RSNA Press Release

X-ray-guided Spinal Stabilization Avoids Surgery for Severe Vertebral Collapse

Released: March 26, 2002

Media Contacts:
Maureen Morley
(630) 590-7754
Marijo Millette Zerfoss
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OAK BROOK, Ill., March 26, 2002 -- A nonsurgical procedure using percutaneous injection of orthopedic "cement" helps stabilize collapsed vertebrae in elderly patients, enough so that they can regain lost mobility and experience significant pain relief within hours, according to a study published in the April issue of Radiology.

The clinical value of percutaneous vertebroplasty (PV) in vertebrae with severely compressed vertebral fractures was confirmed in a study co-authored by Louis A. Gilula, M.D., professor of radiology in the Musculoskeletal Section at Mallinckrodt Institute of Radiology in St. Louis, Missouri. Dr. Gilula points out that PV is done most often in patients who are too elderly and fragile to tolerate open spinal surgery, or whose bones are too weak to withstand surgical fixation of the spine.

Elderly persons with thinned, weakened bones from osteoporosis and fractured, collapsed spinal segments suffer severe pain and often are confined to bed. Their markedly limited lifestyle may lead them to become despondent and lose interest in living their lives. Many of them depend on large doses of pain medication, which further impairs their ability to function.

After undergoing PV, many previously immobile patients are able to get out of bed, decreasing their risk of developing pneumonia and more severe osteoporosis. Pain relief gained from PV can reduce their reliance on pain medication, and the ability to be more active promotes better muscle strength.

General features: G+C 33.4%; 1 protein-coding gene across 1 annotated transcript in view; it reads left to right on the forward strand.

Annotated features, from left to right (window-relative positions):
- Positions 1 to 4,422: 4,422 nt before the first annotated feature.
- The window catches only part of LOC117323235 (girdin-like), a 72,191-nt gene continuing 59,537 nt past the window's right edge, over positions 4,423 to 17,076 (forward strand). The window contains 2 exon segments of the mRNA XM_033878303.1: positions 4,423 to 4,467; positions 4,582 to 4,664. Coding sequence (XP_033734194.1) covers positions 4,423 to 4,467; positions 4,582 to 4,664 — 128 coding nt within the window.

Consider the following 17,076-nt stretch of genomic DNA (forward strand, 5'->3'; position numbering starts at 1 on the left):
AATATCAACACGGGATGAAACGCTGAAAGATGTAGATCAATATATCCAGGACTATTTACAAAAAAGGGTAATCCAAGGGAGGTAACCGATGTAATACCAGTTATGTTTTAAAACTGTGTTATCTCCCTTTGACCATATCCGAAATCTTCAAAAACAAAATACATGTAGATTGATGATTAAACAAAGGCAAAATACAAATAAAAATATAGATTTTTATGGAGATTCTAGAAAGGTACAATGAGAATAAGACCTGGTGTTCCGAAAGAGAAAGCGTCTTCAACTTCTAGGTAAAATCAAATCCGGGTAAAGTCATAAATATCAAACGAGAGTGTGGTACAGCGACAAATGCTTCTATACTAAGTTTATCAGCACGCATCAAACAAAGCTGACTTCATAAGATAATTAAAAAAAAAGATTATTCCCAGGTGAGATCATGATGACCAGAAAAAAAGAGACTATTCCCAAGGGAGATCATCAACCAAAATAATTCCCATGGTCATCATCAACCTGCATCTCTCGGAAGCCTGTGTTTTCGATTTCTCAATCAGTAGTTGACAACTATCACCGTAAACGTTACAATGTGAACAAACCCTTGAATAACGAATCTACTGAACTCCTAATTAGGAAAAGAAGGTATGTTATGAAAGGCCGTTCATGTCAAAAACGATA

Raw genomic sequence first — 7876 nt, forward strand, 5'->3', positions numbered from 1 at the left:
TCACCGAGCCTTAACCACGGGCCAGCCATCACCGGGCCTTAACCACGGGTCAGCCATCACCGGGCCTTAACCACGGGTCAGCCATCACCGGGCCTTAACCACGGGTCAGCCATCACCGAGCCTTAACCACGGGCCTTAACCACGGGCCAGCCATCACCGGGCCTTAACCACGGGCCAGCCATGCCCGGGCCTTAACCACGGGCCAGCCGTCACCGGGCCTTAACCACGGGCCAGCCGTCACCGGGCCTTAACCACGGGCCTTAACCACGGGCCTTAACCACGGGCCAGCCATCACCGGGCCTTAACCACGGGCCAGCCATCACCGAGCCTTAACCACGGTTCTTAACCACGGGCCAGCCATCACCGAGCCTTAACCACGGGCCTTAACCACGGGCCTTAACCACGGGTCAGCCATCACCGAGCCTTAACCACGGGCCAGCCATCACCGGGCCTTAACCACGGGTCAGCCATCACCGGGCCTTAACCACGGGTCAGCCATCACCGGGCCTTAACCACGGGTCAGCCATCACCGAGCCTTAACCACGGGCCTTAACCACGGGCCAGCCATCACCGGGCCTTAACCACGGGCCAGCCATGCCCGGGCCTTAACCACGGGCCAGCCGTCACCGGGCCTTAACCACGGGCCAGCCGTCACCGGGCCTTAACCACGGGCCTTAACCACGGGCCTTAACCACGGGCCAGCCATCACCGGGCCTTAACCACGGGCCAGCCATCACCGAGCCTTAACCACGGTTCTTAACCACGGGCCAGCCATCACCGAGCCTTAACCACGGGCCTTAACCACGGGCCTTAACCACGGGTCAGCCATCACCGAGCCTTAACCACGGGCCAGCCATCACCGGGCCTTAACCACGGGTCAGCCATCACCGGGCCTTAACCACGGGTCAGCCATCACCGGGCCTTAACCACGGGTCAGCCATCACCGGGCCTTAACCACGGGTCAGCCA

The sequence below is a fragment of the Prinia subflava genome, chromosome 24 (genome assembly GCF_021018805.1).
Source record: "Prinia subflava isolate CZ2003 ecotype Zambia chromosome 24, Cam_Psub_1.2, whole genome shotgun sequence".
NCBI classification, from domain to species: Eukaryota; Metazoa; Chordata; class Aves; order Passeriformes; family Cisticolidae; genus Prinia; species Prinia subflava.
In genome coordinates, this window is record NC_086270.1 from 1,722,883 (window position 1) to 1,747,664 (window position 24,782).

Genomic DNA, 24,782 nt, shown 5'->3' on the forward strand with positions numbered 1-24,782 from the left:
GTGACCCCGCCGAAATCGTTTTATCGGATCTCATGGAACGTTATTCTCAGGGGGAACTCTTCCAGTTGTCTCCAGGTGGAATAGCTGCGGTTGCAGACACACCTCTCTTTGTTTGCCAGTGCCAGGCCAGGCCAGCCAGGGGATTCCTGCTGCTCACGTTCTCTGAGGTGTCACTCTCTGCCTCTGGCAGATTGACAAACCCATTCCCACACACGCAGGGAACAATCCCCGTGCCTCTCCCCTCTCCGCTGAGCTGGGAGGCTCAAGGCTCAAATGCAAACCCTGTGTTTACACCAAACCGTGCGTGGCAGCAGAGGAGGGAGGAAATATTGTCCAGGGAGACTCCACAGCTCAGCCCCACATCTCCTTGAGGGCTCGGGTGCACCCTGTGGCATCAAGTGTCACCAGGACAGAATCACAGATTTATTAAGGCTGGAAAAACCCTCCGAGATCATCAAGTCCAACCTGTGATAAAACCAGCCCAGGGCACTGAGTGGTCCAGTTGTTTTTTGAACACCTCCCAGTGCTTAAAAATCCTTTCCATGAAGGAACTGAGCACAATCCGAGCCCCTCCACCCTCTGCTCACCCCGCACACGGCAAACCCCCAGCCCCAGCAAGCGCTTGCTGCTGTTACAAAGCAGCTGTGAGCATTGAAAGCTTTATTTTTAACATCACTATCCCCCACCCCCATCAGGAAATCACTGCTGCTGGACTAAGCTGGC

In the study, PV was performed in patients having one or more vertebrae collapsed to, on average, less than one-quarter of the vertebra's original height. This represents the first published study where PV has been performed on vertebrae exhibiting such severe states of collapse. All patients had intense localized spinal pain that had failed to respond to pain medication, nerve block, exercise, or drugs to combat osteoporosis. It is important to note that this procedure is not indicated for herniated disc or arthritic back pain. Nor is it the best approach to treat the average younger person having a painful but healed spinal fracture.

After the patient has been evaluated clinically and with radiographs and/or magnetic resonance (MR) imaging to be certain that a fractured vertebral body is the source of the pain, the patient is given intravenous sedation, and local anesthetic is injected in the region of the fractured spine. With the patient prone, a small skin incision is made, and a hollow needle, or trocar, is advanced through the spinal muscles - under fluoroscopic guidance - until its tip is precisely positioned. An exam called intraosseous venography using contrast material is then performed to make certain that the needle is in a safe location within the fractured bone. Finally, polymethylmethacrylate (PMM), a cement-like material with the consistency of toothpaste, is injected (again under fluoroscopic guidance) into the collapsed vertebral body. PMM is the same type of material used by orthopedic surgeons in joint replacement procedures. PV takes less than two hours of patient time, unless more than one site has to be stabilized.